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Issue while calling sc_main multiple times from main


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Hi all,

I was trying something different and came across a issue which looks odd to me.

I have a main function and from there I am calling sc_main().

In sc_main,  I am starting and ending simulation  < sc_start, sc_stop >.

something like 

Example :

int main(){

		sc_main() //gives the expected output

 		sc_main() // creashes Error: insert module failed: elaboration done

return 0

}

 

I am expecting that my simulation should run 2 times.

But, I am facing " ERROR- insert module failed: elaboration done " while calling 2nd sc_main.

---Its seems like the old simulation is itself not getting cleared----

As after doing sc_stop the simulation should stops and clears all memories, then I believe it should have worked.

--Can any help me to make this done, if possible--

Any hint will be very helpful for me.

Thanks in advance :). 

 

Best Regards,

Nitin

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You cannot call sc_main directly from main(). main() comes with the SystemC reference implementation (SystemC simulator) and initailizes the simulation kernel. You miss that in your main function, you migh tlook it up at https://github.com/accellera-official/systemc/blob/master/src/sysc/kernel/sc_main.cpp and https://github.com/accellera-official/systemc/blob/master/src/sysc/kernel/sc_main_main.cpp

Despite that, you cannot call your sc_main twice. The simulation kernel in the reference implementation is not re-entrant. Thus the LRM states in section 4.3.4.2 Function sc_start:

Quote

Once the function sc_stop has been called, function sc_start shall not be called again.

in the sequence you described you would call sc_start() after sc_stop() has been called

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@Eyck is correct. It would be a major rewrite of SystemC to allow this. If you are trying to launch multiple simulations (sequentially) perhaps with different parameters, you need to do that from a script. If you are super insistent you have to do it under C++, you could try the following:

// Compile your main SystemC as run.exe and place it in the same directory as this program

int main(void)
{
  int errors = 0;
  errors |= system("./run.exe -option 1");
  errors |= system("./run.exe -option 2");
  return errors;
}

Or just use your favorite script language (bash, perl, zsh, csh, python) to do the equivalent. You can store results in files and read configuration data from files. It's just C++.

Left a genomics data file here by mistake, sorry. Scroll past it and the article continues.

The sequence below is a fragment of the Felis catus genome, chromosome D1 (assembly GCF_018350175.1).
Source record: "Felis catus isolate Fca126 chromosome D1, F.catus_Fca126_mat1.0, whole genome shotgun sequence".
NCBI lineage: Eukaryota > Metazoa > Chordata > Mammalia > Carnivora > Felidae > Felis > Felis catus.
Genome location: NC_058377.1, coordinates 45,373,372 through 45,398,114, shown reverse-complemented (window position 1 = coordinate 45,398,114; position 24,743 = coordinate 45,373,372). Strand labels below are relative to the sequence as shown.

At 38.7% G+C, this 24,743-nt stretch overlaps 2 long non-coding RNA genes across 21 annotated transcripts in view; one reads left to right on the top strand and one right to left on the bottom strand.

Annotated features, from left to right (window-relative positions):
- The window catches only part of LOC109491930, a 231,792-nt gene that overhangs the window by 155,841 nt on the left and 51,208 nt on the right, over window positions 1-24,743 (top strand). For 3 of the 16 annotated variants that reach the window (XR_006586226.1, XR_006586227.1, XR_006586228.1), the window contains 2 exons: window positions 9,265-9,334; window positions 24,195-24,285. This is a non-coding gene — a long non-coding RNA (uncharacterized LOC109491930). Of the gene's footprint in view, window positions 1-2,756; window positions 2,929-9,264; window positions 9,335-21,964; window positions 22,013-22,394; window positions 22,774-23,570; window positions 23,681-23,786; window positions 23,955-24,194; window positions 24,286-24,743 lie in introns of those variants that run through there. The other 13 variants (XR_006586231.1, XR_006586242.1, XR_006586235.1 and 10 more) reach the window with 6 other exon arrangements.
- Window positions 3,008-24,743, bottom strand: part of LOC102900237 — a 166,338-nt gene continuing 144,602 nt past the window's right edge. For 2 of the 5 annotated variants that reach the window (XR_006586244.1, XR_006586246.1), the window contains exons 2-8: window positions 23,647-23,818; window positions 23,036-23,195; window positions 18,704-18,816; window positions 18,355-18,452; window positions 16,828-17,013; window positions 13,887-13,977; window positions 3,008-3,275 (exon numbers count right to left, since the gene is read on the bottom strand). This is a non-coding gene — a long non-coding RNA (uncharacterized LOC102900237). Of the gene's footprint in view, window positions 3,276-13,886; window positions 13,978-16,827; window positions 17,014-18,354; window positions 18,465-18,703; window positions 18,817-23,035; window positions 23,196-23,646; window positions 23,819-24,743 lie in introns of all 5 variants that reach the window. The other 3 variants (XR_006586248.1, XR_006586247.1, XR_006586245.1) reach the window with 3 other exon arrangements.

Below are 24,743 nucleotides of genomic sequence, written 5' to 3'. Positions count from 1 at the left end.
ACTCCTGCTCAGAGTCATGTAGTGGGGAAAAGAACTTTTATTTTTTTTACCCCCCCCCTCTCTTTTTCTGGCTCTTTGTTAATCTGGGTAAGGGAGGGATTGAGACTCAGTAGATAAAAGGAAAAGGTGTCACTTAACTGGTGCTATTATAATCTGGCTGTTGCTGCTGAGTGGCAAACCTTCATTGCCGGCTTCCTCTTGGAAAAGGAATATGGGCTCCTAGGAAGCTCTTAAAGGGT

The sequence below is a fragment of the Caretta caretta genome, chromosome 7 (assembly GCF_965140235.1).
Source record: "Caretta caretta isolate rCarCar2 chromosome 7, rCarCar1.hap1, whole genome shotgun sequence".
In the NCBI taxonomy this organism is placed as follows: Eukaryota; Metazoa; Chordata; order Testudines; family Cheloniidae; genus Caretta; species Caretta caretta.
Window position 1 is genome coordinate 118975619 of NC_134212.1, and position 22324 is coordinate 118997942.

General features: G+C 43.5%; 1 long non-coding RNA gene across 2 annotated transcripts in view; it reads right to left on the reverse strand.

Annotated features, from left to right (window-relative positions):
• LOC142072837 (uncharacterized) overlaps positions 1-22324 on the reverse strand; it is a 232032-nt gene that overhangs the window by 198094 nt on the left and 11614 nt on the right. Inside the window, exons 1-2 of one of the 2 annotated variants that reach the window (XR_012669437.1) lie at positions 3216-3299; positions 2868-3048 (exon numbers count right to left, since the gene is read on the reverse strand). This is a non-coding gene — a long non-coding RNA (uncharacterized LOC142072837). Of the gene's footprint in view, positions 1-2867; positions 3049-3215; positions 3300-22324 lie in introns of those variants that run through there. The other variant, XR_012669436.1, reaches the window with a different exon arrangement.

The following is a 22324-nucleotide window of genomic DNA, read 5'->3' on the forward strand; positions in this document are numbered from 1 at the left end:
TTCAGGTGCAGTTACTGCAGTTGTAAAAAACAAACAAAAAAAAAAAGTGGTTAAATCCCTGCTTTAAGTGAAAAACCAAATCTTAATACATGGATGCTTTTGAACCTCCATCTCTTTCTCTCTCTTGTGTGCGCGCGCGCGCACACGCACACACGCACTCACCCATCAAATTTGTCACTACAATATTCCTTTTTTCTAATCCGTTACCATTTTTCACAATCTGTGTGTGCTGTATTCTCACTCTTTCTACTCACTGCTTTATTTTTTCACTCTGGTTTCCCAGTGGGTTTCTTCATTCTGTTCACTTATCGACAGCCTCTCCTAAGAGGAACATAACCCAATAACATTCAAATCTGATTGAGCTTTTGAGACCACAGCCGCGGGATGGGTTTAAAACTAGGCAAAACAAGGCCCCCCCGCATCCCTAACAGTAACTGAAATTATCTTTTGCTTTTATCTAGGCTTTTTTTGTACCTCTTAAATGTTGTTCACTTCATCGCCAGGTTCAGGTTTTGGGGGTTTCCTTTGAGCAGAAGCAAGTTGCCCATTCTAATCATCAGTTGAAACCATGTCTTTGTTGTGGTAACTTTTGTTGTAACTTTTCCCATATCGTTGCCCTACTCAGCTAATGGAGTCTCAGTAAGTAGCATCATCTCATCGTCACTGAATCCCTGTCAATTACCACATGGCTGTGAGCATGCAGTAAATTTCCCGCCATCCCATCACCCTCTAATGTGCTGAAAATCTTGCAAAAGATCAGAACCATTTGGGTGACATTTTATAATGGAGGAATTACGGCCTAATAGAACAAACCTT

If you want to rewrite the main.cpp from the library, feel free to do so, but you still won't be able to reset SystemC's internal data structures without invoke a completely new process.

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Thanks @Eyck and @David Black for the answer.

I understood it's not possible.

As Eyck told, "main() comes with the SystemC reference implementation (SystemC simulator) and initializes the simulation kernel."

Just out of curiosity why we can't do it again.

Even if we did sc_stop which will stop the simulation, and clears the memory, why init is not possible after that?.

If you think this is irrelevant question,  you can ignore , just for my understanding and learning the concepts I asked this.

You can direct me to the section of LRM I can read.

 

Best Regards,

Nitin

 

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The primary reason is that the SystemC Proof-of-Concept (PoC) implementation uses some global data structures, which get constructed during elaboration, which are not fully cleaned up when sc_stop() is called. These data structures are only freed by the OS when the application quits. There have been some efforts improve the PoC implementation in this area, but these are currently stalled. Unfortunately, partially due to bad code examples, bad habits, and laziness, many SystemC models also not cleanly deallocate their dynamically allocated resources, as they still use manual resource allocation using the new operator, but never release that memory using delete as they don't implement a destructor out of laziness. Since the general availability of smart pointers in C++'11, especially std::unique_ptr<T>,  managing cleanly dynamic memory management has become much more convenient and there is no justification anymore to write such dirty code. However, there is a lot of legacy code out there making a bad example and hardware engineers often lack a formal education in C++ instead learning the language basically on the job. This will only resolve slowly over time. 

@David Black's suggestion to launch your multiple simulations from a separate process implemented using your favourite scripting language or even in C++, is the easiest workaround for the above problems.

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Just to add 2 cents to @David Black proposal: If the instantiation is exepensive you could fork() (https://en.wikipedia.org/wiki/Fork_(system_call)) your programm after instantiating the design. Basically you create a new OS process as copy of the current one and here you can continue the simulation. But in essence it is the same approach as David described.

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